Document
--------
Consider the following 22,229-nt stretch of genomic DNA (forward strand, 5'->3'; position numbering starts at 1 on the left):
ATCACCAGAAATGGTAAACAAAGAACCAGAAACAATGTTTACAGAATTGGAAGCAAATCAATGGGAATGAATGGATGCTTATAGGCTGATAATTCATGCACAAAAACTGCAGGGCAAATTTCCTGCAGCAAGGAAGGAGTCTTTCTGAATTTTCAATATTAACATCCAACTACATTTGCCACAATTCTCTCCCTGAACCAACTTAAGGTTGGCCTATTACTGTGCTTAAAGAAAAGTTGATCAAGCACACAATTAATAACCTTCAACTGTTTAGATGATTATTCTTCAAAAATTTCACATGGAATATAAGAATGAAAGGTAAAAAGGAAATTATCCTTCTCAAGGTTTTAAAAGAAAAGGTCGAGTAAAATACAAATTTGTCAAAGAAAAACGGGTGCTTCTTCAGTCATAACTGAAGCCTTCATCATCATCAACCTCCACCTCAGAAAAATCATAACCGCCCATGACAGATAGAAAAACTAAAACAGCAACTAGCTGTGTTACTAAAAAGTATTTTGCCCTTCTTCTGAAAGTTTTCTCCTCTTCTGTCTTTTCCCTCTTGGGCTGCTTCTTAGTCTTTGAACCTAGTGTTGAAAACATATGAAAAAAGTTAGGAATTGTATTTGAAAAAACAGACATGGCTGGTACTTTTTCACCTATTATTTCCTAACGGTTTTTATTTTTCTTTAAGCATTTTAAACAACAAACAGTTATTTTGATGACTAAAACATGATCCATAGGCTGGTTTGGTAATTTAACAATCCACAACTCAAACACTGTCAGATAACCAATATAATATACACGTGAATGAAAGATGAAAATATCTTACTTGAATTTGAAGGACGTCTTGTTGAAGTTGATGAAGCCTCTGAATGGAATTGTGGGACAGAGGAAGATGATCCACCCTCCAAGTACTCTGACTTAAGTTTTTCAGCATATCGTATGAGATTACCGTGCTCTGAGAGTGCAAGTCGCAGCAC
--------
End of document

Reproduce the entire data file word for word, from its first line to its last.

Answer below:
Consider the following 22,229-nt stretch of genomic DNA (forward strand, 5'->3'; position numbering starts at 1 on the left):
ATCACCAGAAATGGTAAACAAAGAACCAGAAACAATGTTTACAGAATTGGAAGCAAATCAATGGGAATGAATGGATGCTTATAGGCTGATAATTCATGCACAAAAACTGCAGGGCAAATTTCCTGCAGCAAGGAAGGAGTCTTTCTGAATTTTCAATATTAACATCCAACTACATTTGCCACAATTCTCTCCCTGAACCAACTTAAGGTTGGCCTATTACTGTGCTTAAAGAAAAGTTGATCAAGCACACAATTAATAACCTTCAACTGTTTAGATGATTATTCTTCAAAAATTTCACATGGAATATAAGAATGAAAGGTAAAAAGGAAATTATCCTTCTCAAGGTTTTAAAAGAAAAGGTCGAGTAAAATACAAATTTGTCAAAGAAAAACGGGTGCTTCTTCAGTCATAACTGAAGCCTTCATCATCATCAACCTCCACCTCAGAAAAATCATAACCGCCCATGACAGATAGAAAAACTAAAACAGCAACTAGCTGTGTTACTAAAAAGTATTTTGCCCTTCTTCTGAAAGTTTTCTCCTCTTCTGTCTTTTCCCTCTTGGGCTGCTTCTTAGTCTTTGAACCTAGTGTTGAAAACATATGAAAAAAGTTAGGAATTGTATTTGAAAAAACAGACATGGCTGGTACTTTTTCACCTATTATTTCCTAACGGTTTTTATTTTTCTTTAAGCATTTTAAACAACAAACAGTTATTTTGATGACTAAAACATGATCCATAGGCTGGTTTGGTAATTTAACAATCCACAACTCAAACACTGTCAGATAACCAATATAATATACACGTGAATGAAAGATGAAAATATCTTACTTGAATTTGAAGGACGTCTTGTTGAAGTTGATGAAGCCTCTGAATGGAATTGTGGGACAGAGGAAGATGATCCACCCTCCAAGTACTCTGACTTAAGTTTTTCAGCATATCGTATGAGATTACCGTGCTCTGAGAGTGCAAGTCGCAGCAC